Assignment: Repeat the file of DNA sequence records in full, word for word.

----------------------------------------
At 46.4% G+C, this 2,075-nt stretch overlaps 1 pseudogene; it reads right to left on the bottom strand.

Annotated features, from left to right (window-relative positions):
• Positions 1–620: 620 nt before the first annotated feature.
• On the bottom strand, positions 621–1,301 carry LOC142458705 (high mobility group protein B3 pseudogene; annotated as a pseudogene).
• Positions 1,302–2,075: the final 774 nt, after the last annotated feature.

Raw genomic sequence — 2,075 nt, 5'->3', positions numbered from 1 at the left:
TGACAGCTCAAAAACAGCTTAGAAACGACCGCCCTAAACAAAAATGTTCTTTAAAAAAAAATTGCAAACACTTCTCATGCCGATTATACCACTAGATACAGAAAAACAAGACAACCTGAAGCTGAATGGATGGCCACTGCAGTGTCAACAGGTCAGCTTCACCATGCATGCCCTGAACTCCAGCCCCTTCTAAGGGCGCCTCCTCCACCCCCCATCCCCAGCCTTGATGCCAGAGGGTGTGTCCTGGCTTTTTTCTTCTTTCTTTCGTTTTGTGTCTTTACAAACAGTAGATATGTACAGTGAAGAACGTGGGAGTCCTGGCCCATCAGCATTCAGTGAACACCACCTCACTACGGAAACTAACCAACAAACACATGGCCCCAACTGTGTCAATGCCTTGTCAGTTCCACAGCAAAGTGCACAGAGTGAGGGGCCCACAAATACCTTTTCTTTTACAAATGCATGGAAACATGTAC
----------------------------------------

At 46.4% G+C, this 2,075-nt stretch overlaps 1 pseudogene; it reads right to left on the bottom strand.

Annotated features, from left to right (window-relative positions):
• Positions 1–620: 620 nt before the first annotated feature.
• On the bottom strand, positions 621–1,301 carry LOC142458705 (high mobility group protein B3 pseudogene; annotated as a pseudogene).
• Positions 1,302–2,075: the final 774 nt, after the last annotated feature.

Raw genomic sequence — 2,075 nt, 5'->3', positions numbered from 1 at the left:
TGACAGCTCAAAAACAGCTTAGAAACGACCGCCCTAAACAAAAATGTTCTTTAAAAAAAAATTGCAAACACTTCTCATGCCGATTATACCACTAGATACAGAAAAACAAGACAACCTGAAGCTGAATGGATGGCCACTGCAGTGTCAACAGGTCAGCTTCACCATGCATGCCCTGAACTCCAGCCCCTTCTAAGGGCGCCTCCTCCACCCCCCATCCCCAGCCTTGATGCCAGAGGGTGTGTCCTGGCTTTTTTCTTCTTTCTTTCGTTTTGTGTCTTTACAAACAGTAGATATGTACAGTGAAGAACGTGGGAGTCCTGGCCCATCAGCATTCAGTGAACACCACCTCACTACGGAAACTAACCAACAAACACATGGCCCCAACTGTGTCAATGCCTTGTCAGTTCCACAGCAAAGTGCACAGAGTGAGGGGCCCACAAATACCTTTTCTTTTACAAATGCATGGAAACATGTAC